On The Move
Off the Wall, June 1
, 2012

Every time there is a fire or accident, you can depend on volunteers from the Latrobe Fire Department to be there within minutes. But with that said, how often do you hear about the men and women behind the scenes that not only keep our children safe, but also help out tremendously when duty calls? Those of whom I’m speaking are our fire police.

Led by John Dixon, captain, and Tony Arbore, lieutenant, these patrolmen have more than their share over the years to pitch in when called to do so. Officers such as Ang Caruso, who has served with the fire police as part of the Latrobe Fire Department since 1954, has put in well over 58 years directing traffic, making sure our children are safe. Betty Braisle, took over my position when I resigned a couple years ago due to health reasons. And our newest member, Ed Chemski was added as a member six months ago.

Recently, the Latrobe Fire Department purchased a 1999 Chevrolet Suburban from Watson in Blairsville to aid in transportation of manpower, carry necessary cones and necessities used on the scene. This high-tech vehicle is a definite improvement over the former blue Suburban that ran its course, and eventually had to be retired.

“This one is a little different than the others,” Dixon said. Understandably so, as four different radios from low band to super high band are at a finger’s touch inches away from one’s right arm. “Everything is right here,” Dixon said. “If we go out of the city, we know what is going on and where they (fire fighters and police) want us. With Latrobe’s highband, Chief John Brasile can also tell us where he wants us and where to go.”

One of the features of this vehicle is the fact that its metallic gray letters spell out the words “City of Latrobe Fire Police.” Which ought to tell the public that this Chevrolet product was designed for trained officers such as our badged patrolmen. Even on the back of the vehicle, the letters will read, “Fire Police,” as well as on the front.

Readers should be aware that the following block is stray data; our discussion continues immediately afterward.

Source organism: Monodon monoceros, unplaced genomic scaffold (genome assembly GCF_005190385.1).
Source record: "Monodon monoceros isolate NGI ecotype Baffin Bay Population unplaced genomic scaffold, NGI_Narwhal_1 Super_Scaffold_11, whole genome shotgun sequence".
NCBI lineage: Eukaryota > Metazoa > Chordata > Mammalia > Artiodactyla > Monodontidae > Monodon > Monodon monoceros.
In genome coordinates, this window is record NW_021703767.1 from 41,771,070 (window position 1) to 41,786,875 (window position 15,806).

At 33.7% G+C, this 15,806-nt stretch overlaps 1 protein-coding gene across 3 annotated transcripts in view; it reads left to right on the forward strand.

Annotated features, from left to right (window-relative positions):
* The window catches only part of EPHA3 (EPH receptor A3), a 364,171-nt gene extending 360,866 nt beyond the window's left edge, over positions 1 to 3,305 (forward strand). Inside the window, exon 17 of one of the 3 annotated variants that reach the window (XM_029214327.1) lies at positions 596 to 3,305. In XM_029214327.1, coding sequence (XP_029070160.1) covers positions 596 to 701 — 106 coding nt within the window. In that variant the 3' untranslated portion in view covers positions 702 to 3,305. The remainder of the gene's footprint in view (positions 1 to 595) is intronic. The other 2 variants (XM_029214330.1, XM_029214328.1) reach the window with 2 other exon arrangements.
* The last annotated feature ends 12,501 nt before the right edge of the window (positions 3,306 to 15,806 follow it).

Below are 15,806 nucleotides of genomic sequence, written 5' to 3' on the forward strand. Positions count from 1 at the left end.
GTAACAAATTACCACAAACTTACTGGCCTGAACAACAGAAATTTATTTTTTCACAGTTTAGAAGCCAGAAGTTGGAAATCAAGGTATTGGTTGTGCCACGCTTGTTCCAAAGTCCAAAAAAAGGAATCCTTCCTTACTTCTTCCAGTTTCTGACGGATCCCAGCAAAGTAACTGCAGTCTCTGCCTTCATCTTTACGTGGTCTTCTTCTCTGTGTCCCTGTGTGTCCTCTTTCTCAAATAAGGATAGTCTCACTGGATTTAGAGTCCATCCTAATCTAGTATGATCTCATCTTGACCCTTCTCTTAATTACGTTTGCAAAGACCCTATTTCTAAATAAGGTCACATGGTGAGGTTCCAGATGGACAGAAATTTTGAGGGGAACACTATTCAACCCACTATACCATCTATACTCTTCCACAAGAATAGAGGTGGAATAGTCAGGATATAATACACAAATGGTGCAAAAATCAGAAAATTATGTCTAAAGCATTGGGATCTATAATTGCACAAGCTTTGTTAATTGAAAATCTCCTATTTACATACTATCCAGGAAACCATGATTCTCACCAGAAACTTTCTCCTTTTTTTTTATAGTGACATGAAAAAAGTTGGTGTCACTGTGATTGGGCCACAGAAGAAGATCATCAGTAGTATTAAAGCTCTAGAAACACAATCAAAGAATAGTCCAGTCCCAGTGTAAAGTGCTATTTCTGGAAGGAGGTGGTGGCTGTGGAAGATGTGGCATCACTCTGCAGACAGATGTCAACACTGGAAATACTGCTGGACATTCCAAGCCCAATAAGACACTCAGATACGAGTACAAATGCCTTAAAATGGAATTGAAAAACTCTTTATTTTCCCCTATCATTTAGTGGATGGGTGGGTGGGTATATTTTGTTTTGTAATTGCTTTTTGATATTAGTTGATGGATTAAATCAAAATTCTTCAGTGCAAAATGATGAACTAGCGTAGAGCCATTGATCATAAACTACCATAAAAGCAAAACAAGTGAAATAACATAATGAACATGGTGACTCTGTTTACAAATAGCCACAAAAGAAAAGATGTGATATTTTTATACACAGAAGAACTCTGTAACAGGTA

This is the third such vehicle the fire police have had. All have been purchased through donations. Every month, the fire police will station themselves where they will sell 500 tickets that can be redeemed. For example, one business will offer a $500 ticket, another, $400 and so on and so forth down the line. The tickets sell for $5 a piece.

When asked about the sales, Dixon said, “The public’s really been good and they really back us. As a result, we sell a lot of tickets.” He then pointed out, “We get everything through the sale of tickets and donations. The only thing the city pays for is gas and insurance,” he said.

“There is a 30-foot all enclosed trailer that comes with this Suburban. It is fully equipped for emergencies and we can put up tables and chairs and use portable radios in it in case we have to be at a scene where people need our help.” Dixon added, “When we got the trailer, we got 50 to 60 cones for traffic in addition to a couple wooden horses. In it we can also haul a generator that was donated through Company 6 and an oversized quad that can haul up to six firefights anywhere, along creeks, hillsides or in the woods.”

“Any fire police officer can drive this vehicle. It doesn’t have to be just me,” the long-time Latrobe resident stated. When asked when it was purchased and how many miles patrolmen have driven thus far, Dixon said, “We bought it in January and it arrived on February 13. Since then, we have kept it on the move, tallying over 600 miles.”

Seen twice a day at the Latrobe Elementary School, Dixon will drive the spruced up, shiny red SUV to the school where he will direct traffic and make sure children and parents will remain safe as they cross Ligonier St. “90% of the motorists are very good. You get a few bad apples. Some people don’t realize that the speed limit is 15 m.p.h. he said. Most the time, there is a Latrobe Police Department parked nearby. An officer will usually have its dog with him or her, or will let the children climb onto the back seat of the cruiser. “When people see the police cruiser there, they usually slow down,” Dixon said. “If we need the officers anytime for any reason, they will be right there to help us.”

So if you see the red, buffed-up SUV, sitting in front of LES, you can rest assured that a fire policeman of the LFD is doing one thing he was trained to do, protect your children.


- Paul J. Volkmann
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